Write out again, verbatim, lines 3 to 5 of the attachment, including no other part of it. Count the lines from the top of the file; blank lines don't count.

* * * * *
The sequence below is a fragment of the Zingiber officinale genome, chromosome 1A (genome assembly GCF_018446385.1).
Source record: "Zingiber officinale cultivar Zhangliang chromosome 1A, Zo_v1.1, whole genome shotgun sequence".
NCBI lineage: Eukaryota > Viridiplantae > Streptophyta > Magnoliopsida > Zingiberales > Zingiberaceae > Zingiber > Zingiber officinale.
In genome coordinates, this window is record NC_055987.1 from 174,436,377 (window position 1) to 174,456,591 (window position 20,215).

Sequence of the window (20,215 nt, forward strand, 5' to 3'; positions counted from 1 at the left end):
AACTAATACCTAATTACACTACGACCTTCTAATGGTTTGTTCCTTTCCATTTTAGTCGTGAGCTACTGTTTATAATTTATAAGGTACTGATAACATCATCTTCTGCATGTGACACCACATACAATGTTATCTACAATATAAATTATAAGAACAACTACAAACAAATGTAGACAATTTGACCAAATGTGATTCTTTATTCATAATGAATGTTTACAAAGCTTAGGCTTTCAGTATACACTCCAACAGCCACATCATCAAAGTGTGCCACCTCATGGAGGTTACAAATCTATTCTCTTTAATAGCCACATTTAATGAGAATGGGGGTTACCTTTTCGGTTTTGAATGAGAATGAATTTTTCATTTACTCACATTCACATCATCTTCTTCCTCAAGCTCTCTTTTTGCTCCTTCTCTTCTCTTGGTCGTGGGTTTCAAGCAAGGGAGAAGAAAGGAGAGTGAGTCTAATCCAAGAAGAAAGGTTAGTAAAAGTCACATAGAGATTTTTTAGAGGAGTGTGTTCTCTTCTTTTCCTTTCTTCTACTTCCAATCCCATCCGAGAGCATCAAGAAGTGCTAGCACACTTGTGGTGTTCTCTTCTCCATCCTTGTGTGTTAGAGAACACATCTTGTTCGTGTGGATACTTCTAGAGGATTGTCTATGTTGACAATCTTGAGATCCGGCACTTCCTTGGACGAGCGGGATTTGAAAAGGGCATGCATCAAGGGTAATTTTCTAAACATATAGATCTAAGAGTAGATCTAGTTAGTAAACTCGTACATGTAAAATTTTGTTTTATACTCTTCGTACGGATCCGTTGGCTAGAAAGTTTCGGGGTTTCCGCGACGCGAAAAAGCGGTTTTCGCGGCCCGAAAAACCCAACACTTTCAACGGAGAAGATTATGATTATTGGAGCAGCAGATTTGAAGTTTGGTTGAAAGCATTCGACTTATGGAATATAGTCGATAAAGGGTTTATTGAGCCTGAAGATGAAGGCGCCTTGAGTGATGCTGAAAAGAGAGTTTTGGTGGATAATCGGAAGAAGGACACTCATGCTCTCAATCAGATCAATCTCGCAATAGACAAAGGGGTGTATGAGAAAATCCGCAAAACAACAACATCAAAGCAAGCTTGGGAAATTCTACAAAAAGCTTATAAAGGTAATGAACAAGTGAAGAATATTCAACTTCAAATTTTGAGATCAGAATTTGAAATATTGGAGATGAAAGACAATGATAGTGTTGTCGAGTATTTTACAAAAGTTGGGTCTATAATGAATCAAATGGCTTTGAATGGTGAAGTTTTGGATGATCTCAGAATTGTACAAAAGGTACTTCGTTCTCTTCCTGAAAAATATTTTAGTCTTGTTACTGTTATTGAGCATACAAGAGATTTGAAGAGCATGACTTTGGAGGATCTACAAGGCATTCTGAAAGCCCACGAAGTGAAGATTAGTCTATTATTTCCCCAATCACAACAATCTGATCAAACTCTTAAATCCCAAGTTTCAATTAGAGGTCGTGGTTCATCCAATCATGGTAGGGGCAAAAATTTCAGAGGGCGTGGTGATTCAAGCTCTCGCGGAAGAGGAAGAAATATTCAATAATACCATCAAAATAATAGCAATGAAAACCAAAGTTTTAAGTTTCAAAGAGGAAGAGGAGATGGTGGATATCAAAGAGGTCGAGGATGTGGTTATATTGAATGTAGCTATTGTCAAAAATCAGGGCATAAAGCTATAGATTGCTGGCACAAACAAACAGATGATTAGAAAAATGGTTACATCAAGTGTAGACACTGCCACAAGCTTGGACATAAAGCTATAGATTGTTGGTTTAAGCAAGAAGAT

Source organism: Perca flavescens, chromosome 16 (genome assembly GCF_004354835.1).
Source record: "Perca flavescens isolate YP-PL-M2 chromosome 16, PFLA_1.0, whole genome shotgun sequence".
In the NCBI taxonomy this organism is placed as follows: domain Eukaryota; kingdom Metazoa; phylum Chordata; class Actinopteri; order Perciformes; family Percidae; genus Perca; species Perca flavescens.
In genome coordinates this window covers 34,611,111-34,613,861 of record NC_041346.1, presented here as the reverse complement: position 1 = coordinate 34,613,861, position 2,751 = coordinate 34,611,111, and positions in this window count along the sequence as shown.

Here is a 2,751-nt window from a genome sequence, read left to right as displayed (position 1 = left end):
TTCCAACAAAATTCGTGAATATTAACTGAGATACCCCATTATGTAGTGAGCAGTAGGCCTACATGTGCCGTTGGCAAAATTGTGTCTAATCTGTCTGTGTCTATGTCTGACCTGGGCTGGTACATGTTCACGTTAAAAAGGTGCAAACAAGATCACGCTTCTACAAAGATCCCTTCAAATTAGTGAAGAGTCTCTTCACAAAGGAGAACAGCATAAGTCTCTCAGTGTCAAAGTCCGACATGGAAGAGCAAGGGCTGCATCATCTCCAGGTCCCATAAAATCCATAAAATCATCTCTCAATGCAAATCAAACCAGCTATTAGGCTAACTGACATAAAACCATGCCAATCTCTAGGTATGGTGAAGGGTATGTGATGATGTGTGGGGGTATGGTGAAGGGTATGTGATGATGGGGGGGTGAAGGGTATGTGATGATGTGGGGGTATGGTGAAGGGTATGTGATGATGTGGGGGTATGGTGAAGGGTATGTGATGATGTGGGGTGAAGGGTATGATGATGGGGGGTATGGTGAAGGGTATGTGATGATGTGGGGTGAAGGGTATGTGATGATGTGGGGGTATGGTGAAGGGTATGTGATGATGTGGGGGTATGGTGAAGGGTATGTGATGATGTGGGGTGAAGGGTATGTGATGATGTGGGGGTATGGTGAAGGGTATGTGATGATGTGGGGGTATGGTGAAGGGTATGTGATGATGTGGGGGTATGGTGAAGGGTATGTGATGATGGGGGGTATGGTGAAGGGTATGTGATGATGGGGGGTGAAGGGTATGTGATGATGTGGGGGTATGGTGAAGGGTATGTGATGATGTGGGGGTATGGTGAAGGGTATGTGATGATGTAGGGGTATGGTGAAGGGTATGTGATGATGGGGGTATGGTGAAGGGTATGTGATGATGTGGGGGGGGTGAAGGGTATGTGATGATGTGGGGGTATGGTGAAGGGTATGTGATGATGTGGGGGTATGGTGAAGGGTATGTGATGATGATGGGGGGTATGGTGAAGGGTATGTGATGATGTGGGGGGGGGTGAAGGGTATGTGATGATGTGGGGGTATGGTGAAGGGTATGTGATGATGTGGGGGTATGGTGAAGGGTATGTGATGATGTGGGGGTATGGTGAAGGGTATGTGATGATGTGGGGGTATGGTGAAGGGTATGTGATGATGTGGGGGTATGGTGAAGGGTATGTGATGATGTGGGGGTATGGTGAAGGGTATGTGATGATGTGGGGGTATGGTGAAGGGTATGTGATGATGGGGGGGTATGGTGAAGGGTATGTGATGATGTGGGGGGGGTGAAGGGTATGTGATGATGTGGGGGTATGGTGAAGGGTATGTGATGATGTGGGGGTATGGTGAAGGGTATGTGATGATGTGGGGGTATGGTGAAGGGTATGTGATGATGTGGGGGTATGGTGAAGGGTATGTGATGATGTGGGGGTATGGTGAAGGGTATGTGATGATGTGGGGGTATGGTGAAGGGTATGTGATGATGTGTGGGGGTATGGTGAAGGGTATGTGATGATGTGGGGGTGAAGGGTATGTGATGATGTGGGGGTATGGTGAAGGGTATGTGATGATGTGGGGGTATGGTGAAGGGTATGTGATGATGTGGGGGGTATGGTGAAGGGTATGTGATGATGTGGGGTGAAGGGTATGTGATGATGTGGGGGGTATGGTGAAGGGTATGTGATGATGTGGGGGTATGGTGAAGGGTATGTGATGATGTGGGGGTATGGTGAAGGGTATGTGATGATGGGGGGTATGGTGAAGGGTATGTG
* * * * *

NCBI lineage: Eukaryota > Viridiplantae > Streptophyta > Magnoliopsida > Zingiberales > Zingiberaceae > Zingiber > Zingiber officinale.
In genome coordinates, this window is record NC_055987.1 from 174,436,377 (window position 1) to 174,456,591 (window position 20,215).

Sequence of the window (20,215 nt, forward strand, 5' to 3'; positions counted from 1 at the left end):